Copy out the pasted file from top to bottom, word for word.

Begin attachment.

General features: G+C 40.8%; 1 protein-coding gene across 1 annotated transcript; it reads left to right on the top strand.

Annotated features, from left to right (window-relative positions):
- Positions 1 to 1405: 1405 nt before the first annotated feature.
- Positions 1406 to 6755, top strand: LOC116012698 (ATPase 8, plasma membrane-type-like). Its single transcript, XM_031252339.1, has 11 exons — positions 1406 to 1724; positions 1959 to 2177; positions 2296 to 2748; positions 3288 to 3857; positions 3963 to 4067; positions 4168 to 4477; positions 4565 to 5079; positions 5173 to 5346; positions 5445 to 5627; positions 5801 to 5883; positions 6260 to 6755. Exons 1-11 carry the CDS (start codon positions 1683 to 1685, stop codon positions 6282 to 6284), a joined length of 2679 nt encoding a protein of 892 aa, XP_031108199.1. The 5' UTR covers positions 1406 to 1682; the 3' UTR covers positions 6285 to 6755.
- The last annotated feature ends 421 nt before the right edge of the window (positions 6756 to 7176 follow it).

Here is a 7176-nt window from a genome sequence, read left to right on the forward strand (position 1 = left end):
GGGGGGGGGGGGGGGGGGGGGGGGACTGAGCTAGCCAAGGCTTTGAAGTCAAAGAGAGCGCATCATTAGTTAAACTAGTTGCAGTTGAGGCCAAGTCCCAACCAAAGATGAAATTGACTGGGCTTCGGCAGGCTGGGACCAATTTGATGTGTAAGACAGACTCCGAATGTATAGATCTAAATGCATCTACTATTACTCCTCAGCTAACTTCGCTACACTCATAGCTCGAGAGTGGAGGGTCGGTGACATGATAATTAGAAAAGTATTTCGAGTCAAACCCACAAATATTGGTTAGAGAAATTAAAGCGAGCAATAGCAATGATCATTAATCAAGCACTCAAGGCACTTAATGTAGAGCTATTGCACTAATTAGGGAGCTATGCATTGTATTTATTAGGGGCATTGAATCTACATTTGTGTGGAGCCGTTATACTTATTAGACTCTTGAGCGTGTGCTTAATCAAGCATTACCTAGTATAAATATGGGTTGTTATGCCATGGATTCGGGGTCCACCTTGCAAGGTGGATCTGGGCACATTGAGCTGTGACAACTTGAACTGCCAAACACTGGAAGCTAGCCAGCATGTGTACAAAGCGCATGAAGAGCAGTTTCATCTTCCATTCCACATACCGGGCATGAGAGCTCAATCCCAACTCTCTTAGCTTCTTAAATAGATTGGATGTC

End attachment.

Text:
General features: G+C 40.8%; 1 protein-coding gene across 1 annotated transcript; it reads left to right on the top strand.

Annotated features, from left to right (window-relative positions):
- Positions 1 to 1405: 1405 nt before the first annotated feature.
- Positions 1406 to 6755, top strand: LOC116012698 (ATPase 8, plasma membrane-type-like). Its single transcript, XM_031252339.1, has 11 exons — positions 1406 to 1724; positions 1959 to 2177; positions 2296 to 2748; positions 3288 to 3857; positions 3963 to 4067; positions 4168 to 4477; positions 4565 to 5079; positions 5173 to 5346; positions 5445 to 5627; positions 5801 to 5883; positions 6260 to 6755. Exons 1-11 carry the CDS (start codon positions 1683 to 1685, stop codon positions 6282 to 6284), a joined length of 2679 nt encoding a protein of 892 aa, XP_031108199.1. The 5' UTR covers positions 1406 to 1682; the 3' UTR covers positions 6285 to 6755.
- The last annotated feature ends 421 nt before the right edge of the window (positions 6756 to 7176 follow it).

Here is a 7176-nt window from a genome sequence, read left to right on the forward strand (position 1 = left end):
GGGGGGGGGGGGGGGGGGGGGGGGACTGAGCTAGCCAAGGCTTTGAAGTCAAAGAGAGCGCATCATTAGTTAAACTAGTTGCAGTTGAGGCCAAGTCCCAACCAAAGATGAAATTGACTGGGCTTCGGCAGGCTGGGACCAATTTGATGTGTAAGACAGACTCCGAATGTATAGATCTAAATGCATCTACTATTACTCCTCAGCTAACTTCGCTACACTCATAGCTCGAGAGTGGAGGGTCGGTGACATGATAATTAGAAAAGTATTTCGAGTCAAACCCACAAATATTGGTTAGAGAAATTAAAGCGAGCAATAGCAATGATCATTAATCAAGCACTCAAGGCACTTAATGTAGAGCTATTGCACTAATTAGGGAGCTATGCATTGTATTTATTAGGGGCATTGAATCTACATTTGTGTGGAGCCGTTATACTTATTAGACTCTTGAGCGTGTGCTTAATCAAGCATTACCTAGTATAAATATGGGTTGTTATGCCATGGATTCGGGGTCCACCTTGCAAGGTGGATCTGGGCACATTGAGCTGTGACAACTTGAACTGCCAAACACTGGAAGCTAGCCAGCATGTGTACAAAGCGCATGAAGAGCAGTTTCATCTTCCATTCCACATACCGGGCATGAGAGCTCAATCCCAACTCTCTTAGCTTCTTAAATAGATTGGATGTC